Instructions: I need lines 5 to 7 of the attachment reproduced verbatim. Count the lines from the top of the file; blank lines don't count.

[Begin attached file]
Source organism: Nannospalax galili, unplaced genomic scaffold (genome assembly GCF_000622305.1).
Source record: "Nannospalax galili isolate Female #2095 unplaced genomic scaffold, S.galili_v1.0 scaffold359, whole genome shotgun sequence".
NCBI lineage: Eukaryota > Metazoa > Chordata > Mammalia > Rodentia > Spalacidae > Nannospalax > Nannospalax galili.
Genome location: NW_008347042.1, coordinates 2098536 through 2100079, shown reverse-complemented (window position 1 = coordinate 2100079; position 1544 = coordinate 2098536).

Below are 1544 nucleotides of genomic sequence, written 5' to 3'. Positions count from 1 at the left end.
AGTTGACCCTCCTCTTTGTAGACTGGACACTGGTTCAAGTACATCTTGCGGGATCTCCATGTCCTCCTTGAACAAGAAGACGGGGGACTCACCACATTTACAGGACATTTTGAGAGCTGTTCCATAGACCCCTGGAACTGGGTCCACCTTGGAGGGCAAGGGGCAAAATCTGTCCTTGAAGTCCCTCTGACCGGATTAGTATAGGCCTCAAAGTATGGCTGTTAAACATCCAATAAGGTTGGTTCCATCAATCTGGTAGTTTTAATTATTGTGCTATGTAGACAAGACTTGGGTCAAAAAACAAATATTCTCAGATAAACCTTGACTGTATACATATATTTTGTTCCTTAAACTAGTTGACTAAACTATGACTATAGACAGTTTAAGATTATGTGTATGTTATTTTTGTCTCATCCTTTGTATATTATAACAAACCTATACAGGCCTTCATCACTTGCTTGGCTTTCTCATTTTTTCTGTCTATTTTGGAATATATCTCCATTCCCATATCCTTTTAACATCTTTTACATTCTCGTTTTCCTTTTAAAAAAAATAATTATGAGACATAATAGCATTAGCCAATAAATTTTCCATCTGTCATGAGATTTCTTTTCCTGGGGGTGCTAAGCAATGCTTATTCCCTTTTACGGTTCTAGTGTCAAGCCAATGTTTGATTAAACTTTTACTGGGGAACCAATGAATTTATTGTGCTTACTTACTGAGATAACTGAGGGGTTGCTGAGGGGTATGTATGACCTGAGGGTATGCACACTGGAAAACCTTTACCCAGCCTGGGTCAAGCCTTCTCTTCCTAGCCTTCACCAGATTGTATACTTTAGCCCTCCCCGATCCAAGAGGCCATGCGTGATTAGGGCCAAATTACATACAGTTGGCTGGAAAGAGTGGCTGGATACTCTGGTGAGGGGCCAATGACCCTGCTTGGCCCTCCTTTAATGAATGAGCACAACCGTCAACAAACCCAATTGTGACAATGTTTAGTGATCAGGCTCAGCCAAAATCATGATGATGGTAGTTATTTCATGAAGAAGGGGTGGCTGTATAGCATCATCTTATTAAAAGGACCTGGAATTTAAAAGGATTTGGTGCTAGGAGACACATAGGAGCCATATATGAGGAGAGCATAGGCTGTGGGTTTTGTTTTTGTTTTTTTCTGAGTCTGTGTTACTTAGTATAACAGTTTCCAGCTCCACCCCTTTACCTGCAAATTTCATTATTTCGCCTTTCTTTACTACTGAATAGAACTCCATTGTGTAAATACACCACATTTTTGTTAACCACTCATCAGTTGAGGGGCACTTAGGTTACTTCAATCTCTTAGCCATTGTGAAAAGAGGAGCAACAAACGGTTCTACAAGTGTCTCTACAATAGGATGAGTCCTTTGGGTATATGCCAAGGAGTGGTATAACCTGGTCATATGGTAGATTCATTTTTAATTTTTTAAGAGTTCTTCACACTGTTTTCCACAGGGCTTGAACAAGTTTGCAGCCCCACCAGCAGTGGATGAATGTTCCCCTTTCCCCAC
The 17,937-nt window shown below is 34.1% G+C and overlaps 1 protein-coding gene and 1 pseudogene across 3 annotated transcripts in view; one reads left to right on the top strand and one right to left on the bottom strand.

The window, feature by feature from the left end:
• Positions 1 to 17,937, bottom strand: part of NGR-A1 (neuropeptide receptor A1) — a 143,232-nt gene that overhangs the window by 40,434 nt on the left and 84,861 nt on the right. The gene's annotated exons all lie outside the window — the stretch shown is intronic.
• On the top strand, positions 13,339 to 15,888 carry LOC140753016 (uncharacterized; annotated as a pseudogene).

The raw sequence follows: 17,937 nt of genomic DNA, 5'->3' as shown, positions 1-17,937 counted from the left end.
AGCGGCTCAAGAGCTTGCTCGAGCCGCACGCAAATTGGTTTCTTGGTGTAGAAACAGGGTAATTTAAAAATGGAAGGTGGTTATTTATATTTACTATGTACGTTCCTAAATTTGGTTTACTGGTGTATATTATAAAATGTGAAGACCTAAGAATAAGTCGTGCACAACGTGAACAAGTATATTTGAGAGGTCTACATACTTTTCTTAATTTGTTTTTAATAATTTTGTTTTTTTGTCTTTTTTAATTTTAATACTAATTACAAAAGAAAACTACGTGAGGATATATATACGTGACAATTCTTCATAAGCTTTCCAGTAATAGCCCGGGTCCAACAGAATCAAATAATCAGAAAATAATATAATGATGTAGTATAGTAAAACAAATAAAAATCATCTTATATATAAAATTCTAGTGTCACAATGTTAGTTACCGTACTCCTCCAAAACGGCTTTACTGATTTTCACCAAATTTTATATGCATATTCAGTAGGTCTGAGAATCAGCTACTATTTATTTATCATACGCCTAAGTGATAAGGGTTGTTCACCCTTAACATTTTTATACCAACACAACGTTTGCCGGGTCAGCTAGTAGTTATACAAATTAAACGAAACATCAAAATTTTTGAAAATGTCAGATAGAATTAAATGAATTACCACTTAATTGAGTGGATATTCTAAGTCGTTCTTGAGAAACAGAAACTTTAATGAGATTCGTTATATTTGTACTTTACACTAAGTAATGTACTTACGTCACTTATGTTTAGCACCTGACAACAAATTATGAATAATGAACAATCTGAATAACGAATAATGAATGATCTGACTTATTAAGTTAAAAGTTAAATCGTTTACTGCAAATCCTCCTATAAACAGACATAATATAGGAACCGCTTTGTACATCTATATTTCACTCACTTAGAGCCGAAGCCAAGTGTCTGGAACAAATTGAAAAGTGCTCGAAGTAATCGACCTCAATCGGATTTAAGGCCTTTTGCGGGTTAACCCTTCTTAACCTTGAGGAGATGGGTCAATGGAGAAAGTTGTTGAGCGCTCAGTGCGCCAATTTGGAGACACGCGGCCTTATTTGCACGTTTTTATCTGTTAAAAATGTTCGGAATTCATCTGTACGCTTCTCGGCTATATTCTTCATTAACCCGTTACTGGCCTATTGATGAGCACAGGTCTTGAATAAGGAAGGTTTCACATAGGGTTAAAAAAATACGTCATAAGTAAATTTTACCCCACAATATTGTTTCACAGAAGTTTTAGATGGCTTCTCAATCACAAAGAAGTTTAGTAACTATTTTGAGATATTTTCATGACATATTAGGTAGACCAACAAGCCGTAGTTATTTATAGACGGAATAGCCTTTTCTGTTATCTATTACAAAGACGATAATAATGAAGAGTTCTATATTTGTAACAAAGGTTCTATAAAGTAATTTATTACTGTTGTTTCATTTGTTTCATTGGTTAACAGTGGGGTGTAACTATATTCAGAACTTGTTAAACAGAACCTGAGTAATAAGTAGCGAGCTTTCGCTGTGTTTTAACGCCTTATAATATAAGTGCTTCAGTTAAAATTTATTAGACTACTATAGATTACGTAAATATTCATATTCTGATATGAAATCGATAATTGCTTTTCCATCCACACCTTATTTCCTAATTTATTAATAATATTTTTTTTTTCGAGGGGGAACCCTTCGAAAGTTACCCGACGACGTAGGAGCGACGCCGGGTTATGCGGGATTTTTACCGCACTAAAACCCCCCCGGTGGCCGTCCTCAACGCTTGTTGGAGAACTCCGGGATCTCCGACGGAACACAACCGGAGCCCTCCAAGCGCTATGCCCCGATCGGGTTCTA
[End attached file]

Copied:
Below are 1544 nucleotides of genomic sequence, written 5' to 3'. Positions count from 1 at the left end.
AGTTGACCCTCCTCTTTGTAGACTGGACACTGGTTCAAGTACATCTTGCGGGATCTCCATGTCCTCCTTGAACAAGAAGACGGGGGACTCACCACATTTACAGGACATTTTGAGAGCTGTTCCATAGACCCCTGGAACTGGGTCCACCTTGGAGGGCAAGGGGCAAAATCTGTCCTTGAAGTCCCTCTGACCGGATTAGTATAGGCCTCAAAGTATGGCTGTTAAACATCCAATAAGGTTGGTTCCATCAATCTGGTAGTTTTAATTATTGTGCTATGTAGACAAGACTTGGGTCAAAAAACAAATATTCTCAGATAAACCTTGACTGTATACATATATTTTGTTCCTTAAACTAGTTGACTAAACTATGACTATAGACAGTTTAAGATTATGTGTATGTTATTTTTGTCTCATCCTTTGTATATTATAACAAACCTATACAGGCCTTCATCACTTGCTTGGCTTTCTCATTTTTTCTGTCTATTTTGGAATATATCTCCATTCCCATATCCTTTTAACATCTTTTACATTCTCGTTTTCCTTTTAAAAAAAATAATTATGAGACATAATAGCATTAGCCAATAAATTTTCCATCTGTCATGAGATTTCTTTTCCTGGGGGTGCTAAGCAATGCTTATTCCCTTTTACGGTTCTAGTGTCAAGCCAATGTTTGATTAAACTTTTACTGGGGAACCAATGAATTTATTGTGCTTACTTACTGAGATAACTGAGGGGTTGCTGAGGGGTATGTATGACCTGAGGGTATGCACACTGGAAAACCTTTACCCAGCCTGGGTCAAGCCTTCTCTTCCTAGCCTTCACCAGATTGTATACTTTAGCCCTCCCCGATCCAAGAGGCCATGCGTGATTAGGGCCAAATTACATACAGTTGGCTGGAAAGAGTGGCTGGATACTCTGGTGAGGGGCCAATGACCCTGCTTGGCCCTCCTTTAATGAATGAGCACAACCGTCAACAAACCCAATTGTGACAATGTTTAGTGATCAGGCTCAGCCAAAATCATGATGATGGTAGTTATTTCATGAAGAAGGGGTGGCTGTATAGCATCATCTTATTAAAAGGACCTGGAATTTAAAAGGATTTGGTGCTAGGAGACACATAGGAGCCATATATGAGGAGAGCATAGGCTGTGGGTTTTGTTTTTGTTTTTTTCTGAGTCTGTGTTACTTAGTATAACAGTTTCCAGCTCCACCCCTTTACCTGCAAATTTCATTATTTCGCCTTTCTTTACTACTGAATAGAACTCCATTGTGTAAATACACCACATTTTTGTTAACCACTCATCAGTTGAGGGGCACTTAGGTTACTTCAATCTCTTAGCCATTGTGAAAAGAGGAGCAACAAACGGTTCTACAAGTGTCTCTACAATAGGATGAGTCCTTTGGGTATATGCCAAGGAGTGGTATAACCTGGTCATATGGTAGATTCATTTTTAATTTTTTAAGAGTTCTTCACACTGTTTTCCACAGGGCTTGAACAAGTTTGCAGCCCCACCAGCAGTGGATGAATGTTCCCCTTTCCCCAC
The 17,937-nt window shown below is 34.1% G+C and overlaps 1 protein-coding gene and 1 pseudogene across 3 annotated transcripts in view; one reads left to right on the top strand and one right to left on the bottom strand.